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Article
March 1941

EXFOLIATIVE DERMATITIS DUE TO PHENOBARBITAL: A CLINICAL AND POSTMORTEM STUDY OF A CASE, WITH A REVIEW OF THE LITERATURE ON VISCERAL LESIONS IN CASES OF DRUG ERUPTIONS

Author Affiliations

NEW YORK

From the Departments of Pathology (Dr. David Marine, chief) and Dermatology (Dr. Fred Wise, chief) of Montefiore Hospital for Chronic Diseases.

Arch Derm Syphilol. 1941;43(3):473-484. doi:10.1001/archderm.1941.01490210041004
Abstract

We wish to present the clinical and pathologic picture of a patient with exfoliative dermatitis believed to be the result of administration of phenobarbital. Clinically, drug eruptions are not uncommon, and their manifestations are amply dealt with in the literature. However, there is but little known about the type of tissue reaction in the internal organs, since few patients with this condition ever come to autopsy. This is particularly true of eruptions due to phenobarbital.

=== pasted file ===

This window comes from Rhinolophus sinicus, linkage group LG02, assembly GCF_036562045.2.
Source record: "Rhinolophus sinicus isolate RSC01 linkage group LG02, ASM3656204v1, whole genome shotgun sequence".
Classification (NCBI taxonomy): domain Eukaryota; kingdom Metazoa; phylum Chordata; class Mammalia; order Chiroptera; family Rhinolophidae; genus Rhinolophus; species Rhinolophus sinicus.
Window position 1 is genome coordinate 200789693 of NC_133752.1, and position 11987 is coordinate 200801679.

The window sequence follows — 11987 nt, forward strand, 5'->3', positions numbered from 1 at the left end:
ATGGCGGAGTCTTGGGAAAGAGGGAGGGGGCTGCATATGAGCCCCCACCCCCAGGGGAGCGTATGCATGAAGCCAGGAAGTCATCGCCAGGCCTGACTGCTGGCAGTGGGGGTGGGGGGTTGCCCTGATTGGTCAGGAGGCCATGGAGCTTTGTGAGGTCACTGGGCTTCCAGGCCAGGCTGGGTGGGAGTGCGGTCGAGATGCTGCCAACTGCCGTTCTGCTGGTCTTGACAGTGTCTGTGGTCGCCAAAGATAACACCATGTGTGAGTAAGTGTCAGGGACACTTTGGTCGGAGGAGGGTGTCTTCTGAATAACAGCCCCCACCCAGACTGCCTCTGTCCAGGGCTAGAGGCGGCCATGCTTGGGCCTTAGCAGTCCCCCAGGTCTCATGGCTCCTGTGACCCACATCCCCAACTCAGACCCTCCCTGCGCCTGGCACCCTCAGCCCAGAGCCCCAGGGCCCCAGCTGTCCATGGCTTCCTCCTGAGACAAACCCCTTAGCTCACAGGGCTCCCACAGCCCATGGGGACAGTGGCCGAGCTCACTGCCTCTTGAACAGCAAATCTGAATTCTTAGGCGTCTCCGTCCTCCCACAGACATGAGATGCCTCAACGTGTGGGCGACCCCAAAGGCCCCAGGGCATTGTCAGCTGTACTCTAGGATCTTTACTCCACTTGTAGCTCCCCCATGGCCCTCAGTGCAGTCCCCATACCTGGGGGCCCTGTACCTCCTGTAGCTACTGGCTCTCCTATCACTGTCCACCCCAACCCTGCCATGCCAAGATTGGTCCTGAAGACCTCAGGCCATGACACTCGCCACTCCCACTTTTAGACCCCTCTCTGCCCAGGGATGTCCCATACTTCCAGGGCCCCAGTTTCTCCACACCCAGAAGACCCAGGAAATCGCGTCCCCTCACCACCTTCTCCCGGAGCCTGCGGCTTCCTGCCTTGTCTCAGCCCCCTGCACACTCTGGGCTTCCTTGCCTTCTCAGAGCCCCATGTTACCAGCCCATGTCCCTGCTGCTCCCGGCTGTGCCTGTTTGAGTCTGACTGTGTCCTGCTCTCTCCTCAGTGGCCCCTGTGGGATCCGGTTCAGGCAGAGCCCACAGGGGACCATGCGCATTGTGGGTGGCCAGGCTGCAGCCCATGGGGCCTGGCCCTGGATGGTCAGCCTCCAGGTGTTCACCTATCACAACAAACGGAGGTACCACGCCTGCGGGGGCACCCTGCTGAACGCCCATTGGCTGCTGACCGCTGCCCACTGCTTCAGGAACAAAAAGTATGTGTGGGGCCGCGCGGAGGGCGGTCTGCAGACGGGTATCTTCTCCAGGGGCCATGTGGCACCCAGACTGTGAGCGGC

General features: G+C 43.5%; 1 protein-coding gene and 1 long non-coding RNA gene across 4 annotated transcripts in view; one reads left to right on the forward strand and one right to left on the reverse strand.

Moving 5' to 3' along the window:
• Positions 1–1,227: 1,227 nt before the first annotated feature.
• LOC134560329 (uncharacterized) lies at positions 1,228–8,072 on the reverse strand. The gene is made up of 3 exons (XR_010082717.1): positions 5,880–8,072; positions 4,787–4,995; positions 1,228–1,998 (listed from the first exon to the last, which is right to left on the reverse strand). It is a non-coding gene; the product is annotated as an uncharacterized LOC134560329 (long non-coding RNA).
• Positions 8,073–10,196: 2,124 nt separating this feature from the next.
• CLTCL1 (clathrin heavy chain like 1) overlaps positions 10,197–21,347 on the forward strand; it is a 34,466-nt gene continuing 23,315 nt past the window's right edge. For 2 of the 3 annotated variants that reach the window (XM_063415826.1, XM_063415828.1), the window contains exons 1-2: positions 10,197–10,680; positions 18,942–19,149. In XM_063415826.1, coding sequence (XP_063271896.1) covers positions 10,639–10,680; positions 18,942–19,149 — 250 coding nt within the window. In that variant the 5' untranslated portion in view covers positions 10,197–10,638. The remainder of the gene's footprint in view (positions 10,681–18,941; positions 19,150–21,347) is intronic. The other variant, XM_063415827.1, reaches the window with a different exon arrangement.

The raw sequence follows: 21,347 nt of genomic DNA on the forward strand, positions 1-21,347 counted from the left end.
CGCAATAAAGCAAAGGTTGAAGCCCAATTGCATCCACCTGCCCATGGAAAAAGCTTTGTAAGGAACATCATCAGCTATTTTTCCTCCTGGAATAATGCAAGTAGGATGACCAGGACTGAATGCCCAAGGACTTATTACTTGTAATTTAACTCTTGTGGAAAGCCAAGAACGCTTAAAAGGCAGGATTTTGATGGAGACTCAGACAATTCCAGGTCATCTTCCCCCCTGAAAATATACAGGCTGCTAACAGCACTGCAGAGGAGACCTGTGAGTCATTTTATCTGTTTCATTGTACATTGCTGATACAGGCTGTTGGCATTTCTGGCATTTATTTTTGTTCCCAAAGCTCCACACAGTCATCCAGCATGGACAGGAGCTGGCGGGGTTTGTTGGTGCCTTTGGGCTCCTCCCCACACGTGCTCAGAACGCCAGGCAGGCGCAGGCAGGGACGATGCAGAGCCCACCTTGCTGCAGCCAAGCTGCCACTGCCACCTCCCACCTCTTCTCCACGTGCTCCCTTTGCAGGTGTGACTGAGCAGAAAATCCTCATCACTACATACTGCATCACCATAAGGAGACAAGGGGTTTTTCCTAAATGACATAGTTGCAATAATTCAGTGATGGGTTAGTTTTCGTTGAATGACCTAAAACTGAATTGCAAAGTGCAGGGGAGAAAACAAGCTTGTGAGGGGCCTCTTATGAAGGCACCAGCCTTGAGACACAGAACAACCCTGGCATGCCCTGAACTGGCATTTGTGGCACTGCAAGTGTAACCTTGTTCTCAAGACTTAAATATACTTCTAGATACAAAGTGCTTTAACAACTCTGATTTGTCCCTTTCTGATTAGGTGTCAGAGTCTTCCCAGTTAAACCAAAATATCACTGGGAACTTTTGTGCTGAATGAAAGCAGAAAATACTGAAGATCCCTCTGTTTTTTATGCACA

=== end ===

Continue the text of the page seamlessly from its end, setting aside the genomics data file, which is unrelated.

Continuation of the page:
REPORT OF CASE  Y. H., a 47 year old white woman, was admitted to Montefiore Hospital on Sept. 24, 1936. She was known to have had hypertension for six years with attacks of headache and dizziness. There was no family or personal history of atopic dermatitis, asthma or hay fever. She had visited the outpatient department of Mount Sinai Hospital at various times, beginning on April 30, 1935, for treatment of profuse menstrual bleeding. Trichomonas

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